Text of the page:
President Proposes $17.5 Billion Budget for NASA


The President’s Fiscal Year 2015 budget supports investments that will ensure continued U.S. leadership in space, while helping to create new industries and capabilities.

NASA’s budget supports our new Strategic Plan to drive advances in science, technology, aeronautics and space exploration to enhance knowledge, education, innovation, economic vitality and stewardship of Earth. To send humans to an asteroid by 2025, NASA is formulating the first-ever mission to identify and redirect an asteroid. The budget also supports the extension of the International Space Station (ISS) to at least 2024, which is essential to sending humans to deep space destinations and returning benefits to humanity through research and development. The budget proposes an additional $886 million for NASA as part of the Opportunity, Growth, and Security Initiative, including additional funding for Science, Space Launch System/Orion, Technology, ISS, and Commercial Crew.

Science – $4,972 million

  • Supports the 2018 launch of the James Webb Space Telescope and pre-formulation of WFIRST/AFTA, including technology development for detectors and coronagraph.
  • Continues formulation and development of Solar Probe Plus, the InSight, Mars Rover 2020, and MOMA/ExoMars missions to Mars, and the development of the robotic OSIRIS-REx mission to retrieve and return samples from an asteroid, as well as pre-formulation work for a potential mission to Jupiter’s moon, Europa.
  • Develops and implements plans for measurements of solar irradiance, ozone profiles, and Earth radiation budget, and maintains weather and climate change modeling capabilities to enhance forecast accuracy.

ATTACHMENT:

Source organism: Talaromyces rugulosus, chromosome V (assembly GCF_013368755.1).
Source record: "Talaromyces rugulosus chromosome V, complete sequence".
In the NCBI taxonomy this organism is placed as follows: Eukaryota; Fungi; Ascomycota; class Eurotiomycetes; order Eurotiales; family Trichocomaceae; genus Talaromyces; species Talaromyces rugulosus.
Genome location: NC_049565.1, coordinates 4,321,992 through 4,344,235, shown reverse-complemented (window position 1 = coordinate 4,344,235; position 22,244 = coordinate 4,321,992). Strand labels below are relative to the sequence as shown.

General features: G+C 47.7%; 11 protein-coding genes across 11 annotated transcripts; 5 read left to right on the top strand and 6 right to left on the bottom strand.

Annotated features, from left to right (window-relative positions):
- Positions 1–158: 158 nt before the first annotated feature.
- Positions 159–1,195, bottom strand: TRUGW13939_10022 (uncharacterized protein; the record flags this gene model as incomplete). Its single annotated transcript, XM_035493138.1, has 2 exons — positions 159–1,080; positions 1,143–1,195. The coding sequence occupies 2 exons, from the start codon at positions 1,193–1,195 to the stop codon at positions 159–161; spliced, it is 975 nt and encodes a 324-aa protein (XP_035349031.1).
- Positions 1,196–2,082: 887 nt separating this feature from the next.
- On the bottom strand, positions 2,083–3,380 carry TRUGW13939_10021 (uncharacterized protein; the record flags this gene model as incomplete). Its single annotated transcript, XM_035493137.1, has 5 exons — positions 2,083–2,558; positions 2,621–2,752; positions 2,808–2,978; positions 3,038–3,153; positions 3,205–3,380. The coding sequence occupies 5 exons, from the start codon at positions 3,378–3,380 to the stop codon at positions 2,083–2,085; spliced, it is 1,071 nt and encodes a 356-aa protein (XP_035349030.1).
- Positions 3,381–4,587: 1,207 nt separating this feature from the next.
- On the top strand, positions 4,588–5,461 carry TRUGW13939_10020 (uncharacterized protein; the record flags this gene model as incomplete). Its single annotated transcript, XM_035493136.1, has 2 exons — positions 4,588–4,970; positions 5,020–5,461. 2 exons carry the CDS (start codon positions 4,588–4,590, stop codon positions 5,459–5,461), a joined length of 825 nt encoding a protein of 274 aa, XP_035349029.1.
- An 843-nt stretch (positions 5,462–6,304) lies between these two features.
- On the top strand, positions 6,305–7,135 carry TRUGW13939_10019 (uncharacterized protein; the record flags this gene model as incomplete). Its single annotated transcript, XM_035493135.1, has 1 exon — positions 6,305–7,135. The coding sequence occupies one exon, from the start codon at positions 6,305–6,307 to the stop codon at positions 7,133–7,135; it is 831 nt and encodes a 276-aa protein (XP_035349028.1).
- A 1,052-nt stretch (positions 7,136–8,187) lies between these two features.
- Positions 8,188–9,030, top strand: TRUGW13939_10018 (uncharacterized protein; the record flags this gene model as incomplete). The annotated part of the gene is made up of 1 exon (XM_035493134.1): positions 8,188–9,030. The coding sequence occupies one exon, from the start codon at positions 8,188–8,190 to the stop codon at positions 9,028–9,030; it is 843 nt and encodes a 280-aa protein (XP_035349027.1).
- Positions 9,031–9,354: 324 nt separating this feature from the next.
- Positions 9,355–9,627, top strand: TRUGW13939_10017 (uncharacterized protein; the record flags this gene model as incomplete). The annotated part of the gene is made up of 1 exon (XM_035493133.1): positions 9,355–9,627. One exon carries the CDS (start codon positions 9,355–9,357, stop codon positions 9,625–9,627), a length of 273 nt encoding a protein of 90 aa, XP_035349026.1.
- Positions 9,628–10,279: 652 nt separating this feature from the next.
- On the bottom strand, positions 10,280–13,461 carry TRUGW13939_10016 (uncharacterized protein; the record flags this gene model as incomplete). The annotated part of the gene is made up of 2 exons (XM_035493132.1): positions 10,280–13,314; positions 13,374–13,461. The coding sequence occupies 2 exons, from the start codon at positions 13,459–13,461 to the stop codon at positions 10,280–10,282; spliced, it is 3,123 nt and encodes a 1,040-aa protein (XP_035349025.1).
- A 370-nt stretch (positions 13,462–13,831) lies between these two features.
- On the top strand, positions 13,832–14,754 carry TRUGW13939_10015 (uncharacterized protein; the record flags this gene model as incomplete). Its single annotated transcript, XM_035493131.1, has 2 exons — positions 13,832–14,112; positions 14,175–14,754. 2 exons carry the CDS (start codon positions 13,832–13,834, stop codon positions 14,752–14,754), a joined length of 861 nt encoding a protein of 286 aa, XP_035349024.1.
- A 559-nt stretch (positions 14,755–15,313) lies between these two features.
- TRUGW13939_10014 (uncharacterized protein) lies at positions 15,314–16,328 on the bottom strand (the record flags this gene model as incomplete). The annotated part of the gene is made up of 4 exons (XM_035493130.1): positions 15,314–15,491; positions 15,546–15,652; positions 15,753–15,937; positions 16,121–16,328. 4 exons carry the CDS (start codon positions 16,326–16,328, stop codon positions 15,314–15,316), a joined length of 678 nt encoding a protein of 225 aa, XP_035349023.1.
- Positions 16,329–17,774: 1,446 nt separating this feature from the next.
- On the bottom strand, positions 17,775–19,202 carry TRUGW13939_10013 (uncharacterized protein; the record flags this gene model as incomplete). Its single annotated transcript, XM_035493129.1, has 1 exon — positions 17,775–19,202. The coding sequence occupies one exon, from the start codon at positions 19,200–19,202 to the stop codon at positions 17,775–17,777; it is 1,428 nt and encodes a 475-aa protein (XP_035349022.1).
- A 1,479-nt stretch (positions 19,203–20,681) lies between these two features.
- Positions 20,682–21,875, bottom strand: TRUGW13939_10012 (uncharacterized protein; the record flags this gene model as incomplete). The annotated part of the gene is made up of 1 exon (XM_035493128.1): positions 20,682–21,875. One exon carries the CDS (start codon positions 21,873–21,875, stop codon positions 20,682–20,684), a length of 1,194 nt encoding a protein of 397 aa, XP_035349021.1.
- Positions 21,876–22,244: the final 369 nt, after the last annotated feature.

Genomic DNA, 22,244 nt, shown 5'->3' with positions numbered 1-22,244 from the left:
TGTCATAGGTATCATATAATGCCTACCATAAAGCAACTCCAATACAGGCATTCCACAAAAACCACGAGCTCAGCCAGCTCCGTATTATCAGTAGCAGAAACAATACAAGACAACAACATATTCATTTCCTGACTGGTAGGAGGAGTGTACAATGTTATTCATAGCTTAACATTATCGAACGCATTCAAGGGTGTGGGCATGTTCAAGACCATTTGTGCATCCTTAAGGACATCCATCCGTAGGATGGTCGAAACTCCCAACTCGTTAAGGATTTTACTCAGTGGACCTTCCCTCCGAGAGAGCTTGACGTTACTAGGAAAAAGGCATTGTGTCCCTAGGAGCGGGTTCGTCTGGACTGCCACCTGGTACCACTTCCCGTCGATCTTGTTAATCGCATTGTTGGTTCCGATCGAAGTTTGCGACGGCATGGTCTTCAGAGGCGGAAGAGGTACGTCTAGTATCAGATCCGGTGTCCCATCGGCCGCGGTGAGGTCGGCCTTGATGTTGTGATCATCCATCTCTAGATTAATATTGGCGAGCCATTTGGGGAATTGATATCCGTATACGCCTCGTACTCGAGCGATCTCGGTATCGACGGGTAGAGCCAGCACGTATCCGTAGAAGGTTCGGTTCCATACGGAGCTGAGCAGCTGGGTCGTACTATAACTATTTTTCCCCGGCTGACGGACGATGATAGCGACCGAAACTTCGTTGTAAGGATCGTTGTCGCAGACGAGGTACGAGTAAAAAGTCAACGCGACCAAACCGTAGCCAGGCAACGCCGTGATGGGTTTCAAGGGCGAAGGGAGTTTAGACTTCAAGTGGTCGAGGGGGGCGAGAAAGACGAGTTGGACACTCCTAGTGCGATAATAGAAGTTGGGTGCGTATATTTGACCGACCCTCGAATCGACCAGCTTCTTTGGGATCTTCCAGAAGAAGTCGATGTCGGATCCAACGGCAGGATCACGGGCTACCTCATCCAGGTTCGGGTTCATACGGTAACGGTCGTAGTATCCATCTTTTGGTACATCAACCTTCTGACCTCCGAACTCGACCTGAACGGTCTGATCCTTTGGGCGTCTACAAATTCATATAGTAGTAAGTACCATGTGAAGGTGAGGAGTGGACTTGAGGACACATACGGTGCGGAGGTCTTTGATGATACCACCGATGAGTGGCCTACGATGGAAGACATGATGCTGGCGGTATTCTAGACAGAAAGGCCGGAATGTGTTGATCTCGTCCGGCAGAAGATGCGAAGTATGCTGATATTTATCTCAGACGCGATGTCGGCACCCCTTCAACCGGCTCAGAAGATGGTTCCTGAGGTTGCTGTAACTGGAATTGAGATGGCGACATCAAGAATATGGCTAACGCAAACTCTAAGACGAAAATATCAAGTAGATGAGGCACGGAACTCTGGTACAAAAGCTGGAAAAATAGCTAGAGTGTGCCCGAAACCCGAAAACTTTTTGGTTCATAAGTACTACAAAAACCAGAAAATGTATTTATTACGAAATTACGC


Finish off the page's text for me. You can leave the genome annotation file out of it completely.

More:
• Proposes placing SOFIA into storage due to its high operating cost and budget constraints, but funds about 35 missions currently preparing for launch, and sustains nearly 60 operating missions.

Human Exploration Operations – $7,881 million

  • Includes $3,976 million for Exploration and $3,905 million for Space Operations.
  • Extends operation of the International Space Station (ISS) to at least 2024, and sustains delivery of cargo to the ISS with U.S. developed, commercially procured space transportation elements.
  • Supports continued commercial development of U.S. crew transportation systems, to be certified by 2017.
  • Maintains development of Space Launch System/Orion on track to send astronauts on deep space exploration missions.
  • Furthers Advanced Exploration Systems to develop foundational technologies for life support, deep space habitation, advanced space suits including those for extra-vehicular activity with an asteroid, and autonomous space operations.
  • Continues mission-critical space communications and navigation services for customer missions.

Space Technology – $706 million

  • Develops high-powered solar electric propulsion capability to enable orbit transfer for satellites, accommodate increasing power demands for satellites, and power the robotic segment of the Asteroid Redirect Mission.
  • 7 launches over 24 months: Deep Space Atomic Clock (precise navigation); Green Propellant (higher-performing alternative to toxic hydrazine); Sunjammer Solar Sail (propellant-free propulsion); and four small spacecraft demos.
  • Conducts high-altitude, supersonic demo of advanced parachutes and inflatable entry, descent and landing technology to bring heavier payloads to Mars surface.
  • Through Office of the Chief Technologist, supports technology transfer and commercialization across the agency, extending benefits of NASA’s technology investments so they have a direct and measurable impact on daily life.

Aeronautics Research – $551 million

  • Aligns aeronautics research with a new strategic vision to bring transformational advances in the capacity, efficiency and safety of the entire air transportation system while minimizing impacts on the environment.
  • Expands research that, when transferred to the U.S. aviation industry, can help maintain global competitiveness.

Education – $89 million

  • Continues Agency implementation of the Administration’s STEM reorganization initiative.
  • Maintains the Agency’s investment in the Space Grant, EPSCOR, and MUREP Programs.

Cross Agency Support and Construction and Environmental Remediation – $3,225 million

  • Funds Agency and Center critical operations, including facilities and environmental activities.
  • Ensures vital assets are appropriately sized to conduct NASA’s mission.